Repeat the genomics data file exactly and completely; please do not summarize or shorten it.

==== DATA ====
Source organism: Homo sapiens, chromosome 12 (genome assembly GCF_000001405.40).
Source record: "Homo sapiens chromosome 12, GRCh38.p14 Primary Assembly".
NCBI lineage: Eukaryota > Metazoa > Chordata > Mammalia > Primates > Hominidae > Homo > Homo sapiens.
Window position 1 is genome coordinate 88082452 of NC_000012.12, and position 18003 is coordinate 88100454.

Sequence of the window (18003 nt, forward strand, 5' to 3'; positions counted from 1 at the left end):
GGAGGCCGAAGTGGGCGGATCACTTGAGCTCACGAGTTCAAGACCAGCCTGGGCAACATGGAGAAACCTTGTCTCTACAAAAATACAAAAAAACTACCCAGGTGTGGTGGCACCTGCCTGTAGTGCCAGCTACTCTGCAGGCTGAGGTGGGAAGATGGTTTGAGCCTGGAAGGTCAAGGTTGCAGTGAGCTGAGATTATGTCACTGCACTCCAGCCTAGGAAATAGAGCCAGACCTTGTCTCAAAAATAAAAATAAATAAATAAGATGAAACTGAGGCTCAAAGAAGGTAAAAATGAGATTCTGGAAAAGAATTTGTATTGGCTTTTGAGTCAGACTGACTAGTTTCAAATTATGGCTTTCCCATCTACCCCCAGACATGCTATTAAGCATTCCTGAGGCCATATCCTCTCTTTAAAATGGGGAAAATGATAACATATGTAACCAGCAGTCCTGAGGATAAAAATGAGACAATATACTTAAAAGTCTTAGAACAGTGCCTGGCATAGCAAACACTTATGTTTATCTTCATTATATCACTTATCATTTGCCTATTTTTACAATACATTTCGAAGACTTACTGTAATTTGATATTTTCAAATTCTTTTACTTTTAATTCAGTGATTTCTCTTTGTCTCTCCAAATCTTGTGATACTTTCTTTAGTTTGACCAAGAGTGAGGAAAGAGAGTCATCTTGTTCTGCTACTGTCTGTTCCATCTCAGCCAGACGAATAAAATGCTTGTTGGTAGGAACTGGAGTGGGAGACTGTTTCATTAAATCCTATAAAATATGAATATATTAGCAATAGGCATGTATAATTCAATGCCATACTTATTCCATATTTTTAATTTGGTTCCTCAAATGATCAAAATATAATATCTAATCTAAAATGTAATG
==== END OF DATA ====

Source organism: Homo sapiens, chromosome 12 (genome assembly GCF_000001405.40).
Source record: "Homo sapiens chromosome 12, GRCh38.p14 Primary Assembly".
NCBI lineage: Eukaryota > Metazoa > Chordata > Mammalia > Primates > Hominidae > Homo > Homo sapiens.
Window position 1 is genome coordinate 88082452 of NC_000012.12, and position 18003 is coordinate 88100454.

Sequence of the window (18003 nt, forward strand, 5' to 3'; positions counted from 1 at the left end):
GGAGGCCGAAGTGGGCGGATCACTTGAGCTCACGAGTTCAAGACCAGCCTGGGCAACATGGAGAAACCTTGTCTCTACAAAAATACAAAAAAACTACCCAGGTGTGGTGGCACCTGCCTGTAGTGCCAGCTACTCTGCAGGCTGAGGTGGGAAGATGGTTTGAGCCTGGAAGGTCAAGGTTGCAGTGAGCTGAGATTATGTCACTGCACTCCAGCCTAGGAAATAGAGCCAGACCTTGTCTCAAAAATAAAAATAAATAAATAAGATGAAACTGAGGCTCAAAGAAGGTAAAAATGAGATTCTGGAAAAGAATTTGTATTGGCTTTTGAGTCAGACTGACTAGTTTCAAATTATGGCTTTCCCATCTACCCCCAGACATGCTATTAAGCATTCCTGAGGCCATATCCTCTCTTTAAAATGGGGAAAATGATAACATATGTAACCAGCAGTCCTGAGGATAAAAATGAGACAATATACTTAAAAGTCTTAGAACAGTGCCTGGCATAGCAAACACTTATGTTTATCTTCATTATATCACTTATCATTTGCCTATTTTTACAATACATTTCGAAGACTTACTGTAATTTGATATTTTCAAATTCTTTTACTTTTAATTCAGTGATTTCTCTTTGTCTCTCCAAATCTTGTGATACTTTCTTTAGTTTGACCAAGAGTGAGGAAAGAGAGTCATCTTGTTCTGCTACTGTCTGTTCCATCTCAGCCAGACGAATAAAATGCTTGTTGGTAGGAACTGGAGTGGGAGACTGTTTCATTAAATCCTATAAAATATGAATATATTAGCAATAGGCATGTATAATTCAATGCCATACTTATTCCATATTTTTAATTTGGTTCCTCAAATGATCAAAATATAATATCTAATCTAAAATGTAATG